The legacy and enduring fascination with magic and witchcraft has seen the museum become one of the most popular museums in Cornwall. It has survived in sometimes adverse circumstances, namely the devastating flooding of 2004 which almost wiped it out forever. But with some help from the local community, it quickly reopened and now attracts more visitors than ever. Judith considers the museum’s appeal: ‘As people grow up, they maybe become more close-minded and shut off their imaginations and become quite riddled in scientific dogma. But witchcraft is empowering for people who feel that they don’t have any power, which is why children like it so much, and why it appeals to a lot of women as well. To have such a deep connection to another deep set of values, it’s having a power that comes from somewhere else.’ She sums up: ‘The religions that our ancestors practiced are more in touch with the natural world, and modern witchcraft is in some ways a reaction against modernity, against patriarchal rule, a different world view that is less about competition and more about compassion.’
 
Whether you’re a believer or an open-minded skeptic, The Museum of Witchcraft and Magic gives an unrivalled insight into a misunderstood practice and an alternative history of the world -spotlighting the traditions of ancient times that have been passed down through generations and quietly celebrated. 
 
The Museum of Witchcraft and Magic is at the Harbour, Boscastle, Cornwall, PL35 0HD. Entrance is £5 for adults and £4 for children and concessions. Find out more here.
 
 

Tell us what you think

You may also like

A Guide to the Dutch Season at the Brighton Fringe

A Guide to the Dutch Season at the Brighton Fringe

The very best of the Netherlands’ comedy, theatre and dance join the Brighton Fringe this year for the new ‘Dutch Season’. Fifteen of the most unique acts…

Cinema: What’s on this April

Cinema: What’s on this April

It’s April and the sun is slowly appearing from behind the clouds. You don’t want any of that though, do you? You’d much prefer to be…

Constable and Brighton at the Brighton Museum & Art Gallery

Constable and Brighton at the Brighton Museum & Art Gallery

When you think of John Constable your mind might wander to Suffolk fields and sleepy bays, or images of Hampstead Heath when it truly was…

Top 5 Sunday Roasts in Cambridge

Top 5 Sunday Roasts in Cambridge

A side of beef with a handful of parsnips. A lamb shoulder with a healthy dollop of mint sauce. This is the stuff that Sundays…

Exeter on a Budget

Exeter on a Budget

Exeter, Devon’s capital city, is a wonderful blend of busy city, serene nature and vibrant culture. Boasting a history that pre-dates the Romans yet retaining a…

FILM REVIEW: A Quiet Passion

FILM REVIEW: A Quiet Passion

Not many would have thought that coming round to the ripe old age of 70, Terence Davies—the eternal sage of British cinema—would be entering the most…

Win a Family Stay at Marwell Hotel and Zoo

Marwell Wildlife - Win a Family Stay at Marwell Hotel and Zoo

Looking for a family weekend this summer? We’re giving away a family stay at the amazing Marwell Zoo’s on-site lodgings, the Marwell Hotel.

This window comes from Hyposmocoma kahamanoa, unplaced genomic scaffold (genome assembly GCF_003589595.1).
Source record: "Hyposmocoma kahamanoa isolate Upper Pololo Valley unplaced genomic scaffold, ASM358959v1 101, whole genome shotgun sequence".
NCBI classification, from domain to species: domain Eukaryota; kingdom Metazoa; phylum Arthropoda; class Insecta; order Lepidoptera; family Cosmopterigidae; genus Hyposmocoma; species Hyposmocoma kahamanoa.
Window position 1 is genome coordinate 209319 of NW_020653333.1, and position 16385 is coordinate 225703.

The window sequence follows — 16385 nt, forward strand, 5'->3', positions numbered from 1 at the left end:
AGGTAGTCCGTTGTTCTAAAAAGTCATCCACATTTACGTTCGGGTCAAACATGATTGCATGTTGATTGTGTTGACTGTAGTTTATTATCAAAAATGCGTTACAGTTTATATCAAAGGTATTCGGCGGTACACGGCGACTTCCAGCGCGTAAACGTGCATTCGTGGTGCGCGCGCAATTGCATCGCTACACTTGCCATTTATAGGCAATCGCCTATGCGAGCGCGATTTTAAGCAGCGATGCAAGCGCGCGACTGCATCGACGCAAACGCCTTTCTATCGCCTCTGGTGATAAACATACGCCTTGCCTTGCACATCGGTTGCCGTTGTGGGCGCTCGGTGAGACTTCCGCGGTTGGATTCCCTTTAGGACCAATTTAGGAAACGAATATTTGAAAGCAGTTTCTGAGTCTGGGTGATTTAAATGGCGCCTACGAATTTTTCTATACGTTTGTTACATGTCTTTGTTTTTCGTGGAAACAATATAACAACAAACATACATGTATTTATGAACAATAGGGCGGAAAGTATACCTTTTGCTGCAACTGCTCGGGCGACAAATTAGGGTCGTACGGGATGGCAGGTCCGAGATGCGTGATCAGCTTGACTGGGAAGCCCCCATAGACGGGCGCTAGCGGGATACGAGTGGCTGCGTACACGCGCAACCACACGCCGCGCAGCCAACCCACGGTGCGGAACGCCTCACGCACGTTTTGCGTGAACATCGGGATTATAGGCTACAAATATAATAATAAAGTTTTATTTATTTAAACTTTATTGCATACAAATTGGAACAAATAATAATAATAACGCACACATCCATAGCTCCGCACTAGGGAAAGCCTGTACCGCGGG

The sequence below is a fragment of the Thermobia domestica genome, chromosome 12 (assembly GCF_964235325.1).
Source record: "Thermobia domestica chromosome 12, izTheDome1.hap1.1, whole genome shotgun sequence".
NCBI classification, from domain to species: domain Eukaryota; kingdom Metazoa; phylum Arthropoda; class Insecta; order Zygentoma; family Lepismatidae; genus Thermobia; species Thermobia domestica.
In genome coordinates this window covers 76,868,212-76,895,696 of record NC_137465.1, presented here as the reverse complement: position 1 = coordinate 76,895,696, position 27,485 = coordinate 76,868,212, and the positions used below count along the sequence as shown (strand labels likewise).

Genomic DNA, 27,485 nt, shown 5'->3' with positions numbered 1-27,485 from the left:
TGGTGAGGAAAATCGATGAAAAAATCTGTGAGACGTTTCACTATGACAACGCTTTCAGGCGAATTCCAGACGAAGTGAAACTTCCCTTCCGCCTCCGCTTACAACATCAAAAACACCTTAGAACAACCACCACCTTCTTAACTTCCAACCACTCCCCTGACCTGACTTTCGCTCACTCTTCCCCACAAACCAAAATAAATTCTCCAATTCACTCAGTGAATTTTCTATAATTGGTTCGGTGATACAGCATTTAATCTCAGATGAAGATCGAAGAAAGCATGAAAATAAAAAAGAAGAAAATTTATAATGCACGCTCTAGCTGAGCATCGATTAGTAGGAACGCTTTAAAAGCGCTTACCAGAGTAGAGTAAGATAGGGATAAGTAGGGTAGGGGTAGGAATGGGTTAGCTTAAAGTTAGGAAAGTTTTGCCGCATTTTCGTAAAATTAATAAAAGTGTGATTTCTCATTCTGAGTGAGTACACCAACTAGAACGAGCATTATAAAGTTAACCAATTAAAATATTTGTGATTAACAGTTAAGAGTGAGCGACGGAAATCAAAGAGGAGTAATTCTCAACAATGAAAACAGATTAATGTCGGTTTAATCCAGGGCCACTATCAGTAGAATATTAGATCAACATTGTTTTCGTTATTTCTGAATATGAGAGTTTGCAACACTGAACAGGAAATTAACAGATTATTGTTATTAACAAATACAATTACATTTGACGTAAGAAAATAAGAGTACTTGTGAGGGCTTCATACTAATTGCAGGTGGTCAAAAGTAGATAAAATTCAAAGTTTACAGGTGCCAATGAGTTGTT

A Guide to May Day in Cambridge

A Guide to May Day in Cambridge

It’s that time of year again. The May Bank Holiday is upon us, and students in Oxford and Cambridge spend the weekend trying to raise the…

A Sushi Lovers Guide to Bristol

A Sushi Lovers Guide to Bristol

Sushi is no longer considered the hipster fad it once was. It has become hugely popular across the country leading to an influx of restaurants…

A Guide to May Day in Oxford

A Guide to May Day in Oxford

For those outside the Oxbridge axis, the last night of April will mean very little. For an Oxford local, however, it’s one of the most fun…

Most popular

Win Two Tickets to the Brighton Fringe’s Spiegeltent and a Meal for Two!

Brighton Fringe - Win Two Tickets to the Brighton Fringe’s Spiegeltent and a Meal for Two!

Roll up, Roll up! We're giving away two tickets to a fantastic evening at the Brighton Fringe’s Spiegeltent, plus a delicious meal!
Win Free Entry to The Canterbury Tales Experience

The Canterbury Tales - Win Free Entry to The Canterbury Tales Experience

We're giving away the chance to win free entry to an interactive tour through Chaucer's tales, meeting costumed characters and pilgrims along the way.
A Guide to the Dutch Season at the Brighton Fringe

A Guide to the Dutch Season at the Brighton Fringe

We celebrate the best of Holland's cultural offerings at the Brighton Fringe.
A Guide to May Day in Cambridge

A Guide to May Day in Cambridge

The May Bank Holiday is upon us, so experience it Cambridge-style.
A Hangover Guide to Brighton

A Hangover Guide to Brighton

Here are the greatest hangover cures following a night out in Brighton.
Win a Family Stay at Marwell Hotel and Zoo

Marwell Wildlife - Win a Family Stay at Marwell Hotel and Zoo

Looking for a family weekend this summer? We’re giving away a family stay at the amazing Marwell Zoo’s on-site lodgings, the Marwell Hotel.
Top 5 Sunday Roasts in Nottingham

Top 5 Sunday Roasts in Nottingham

We've scouted out the best roasts Nottingham has to offer.
5 Things You Didn’t Know About Oxford’s History

5 Things You Didn’t Know About Oxford’s History

We've compiled 5 of Oxford's lesser-known historical facts.
Bristol’s Hidden Gems: Alternative Date Ideas

Bristol’s Hidden Gems: Alternative Date Ideas

Here's a selection of some of the best unusual date spots across Bristol.
A Weekend Away in Arundel

A Weekend Away in Arundel

We spend a weekend in the beautiful Arundel, West Sussex.

Your inbox deserves a little culture!